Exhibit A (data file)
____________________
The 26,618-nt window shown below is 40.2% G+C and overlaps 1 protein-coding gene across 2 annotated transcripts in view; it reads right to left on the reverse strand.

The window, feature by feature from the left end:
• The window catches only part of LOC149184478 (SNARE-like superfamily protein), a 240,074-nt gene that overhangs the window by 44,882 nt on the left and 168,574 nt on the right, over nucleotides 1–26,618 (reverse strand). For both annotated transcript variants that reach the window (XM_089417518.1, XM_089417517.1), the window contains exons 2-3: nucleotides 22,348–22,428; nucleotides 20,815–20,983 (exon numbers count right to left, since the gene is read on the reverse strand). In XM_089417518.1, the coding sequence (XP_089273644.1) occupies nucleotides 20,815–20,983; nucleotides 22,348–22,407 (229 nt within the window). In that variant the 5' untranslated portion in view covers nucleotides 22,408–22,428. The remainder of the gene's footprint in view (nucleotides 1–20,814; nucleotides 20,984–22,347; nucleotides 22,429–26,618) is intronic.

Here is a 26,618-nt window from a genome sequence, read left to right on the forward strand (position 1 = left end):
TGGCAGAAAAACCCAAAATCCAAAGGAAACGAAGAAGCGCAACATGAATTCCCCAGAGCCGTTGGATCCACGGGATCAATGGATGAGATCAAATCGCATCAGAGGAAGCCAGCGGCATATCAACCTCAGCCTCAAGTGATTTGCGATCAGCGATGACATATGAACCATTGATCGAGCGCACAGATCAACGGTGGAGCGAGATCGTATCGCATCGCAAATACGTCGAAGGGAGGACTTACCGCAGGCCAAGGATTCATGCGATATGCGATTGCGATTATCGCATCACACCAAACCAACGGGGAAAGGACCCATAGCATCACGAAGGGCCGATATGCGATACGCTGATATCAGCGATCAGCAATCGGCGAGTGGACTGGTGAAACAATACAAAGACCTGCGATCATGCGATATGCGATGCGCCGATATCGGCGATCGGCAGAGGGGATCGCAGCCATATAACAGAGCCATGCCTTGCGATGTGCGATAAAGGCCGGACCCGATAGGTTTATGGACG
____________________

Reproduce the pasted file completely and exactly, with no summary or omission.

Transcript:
The 26,618-nt window shown below is 40.2% G+C and overlaps 1 protein-coding gene across 2 annotated transcripts in view; it reads right to left on the reverse strand.

The window, feature by feature from the left end:
• The window catches only part of LOC149184478 (SNARE-like superfamily protein), a 240,074-nt gene that overhangs the window by 44,882 nt on the left and 168,574 nt on the right, over nucleotides 1–26,618 (reverse strand). For both annotated transcript variants that reach the window (XM_089417518.1, XM_089417517.1), the window contains exons 2-3: nucleotides 22,348–22,428; nucleotides 20,815–20,983 (exon numbers count right to left, since the gene is read on the reverse strand). In XM_089417518.1, the coding sequence (XP_089273644.1) occupies nucleotides 20,815–20,983; nucleotides 22,348–22,407 (229 nt within the window). In that variant the 5' untranslated portion in view covers nucleotides 22,408–22,428. The remainder of the gene's footprint in view (nucleotides 1–20,814; nucleotides 20,984–22,347; nucleotides 22,429–26,618) is intronic.

Here is a 26,618-nt window from a genome sequence, read left to right on the forward strand (position 1 = left end):
TGGCAGAAAAACCCAAAATCCAAAGGAAACGAAGAAGCGCAACATGAATTCCCCAGAGCCGTTGGATCCACGGGATCAATGGATGAGATCAAATCGCATCAGAGGAAGCCAGCGGCATATCAACCTCAGCCTCAAGTGATTTGCGATCAGCGATGACATATGAACCATTGATCGAGCGCACAGATCAACGGTGGAGCGAGATCGTATCGCATCGCAAATACGTCGAAGGGAGGACTTACCGCAGGCCAAGGATTCATGCGATATGCGATTGCGATTATCGCATCACACCAAACCAACGGGGAAAGGACCCATAGCATCACGAAGGGCCGATATGCGATACGCTGATATCAGCGATCAGCAATCGGCGAGTGGACTGGTGAAACAATACAAAGACCTGCGATCATGCGATATGCGATGCGCCGATATCGGCGATCGGCAGAGGGGATCGCAGCCATATAACAGAGCCATGCCTTGCGATGTGCGATAAAGGCCGGACCCGATAGGTTTATGGACG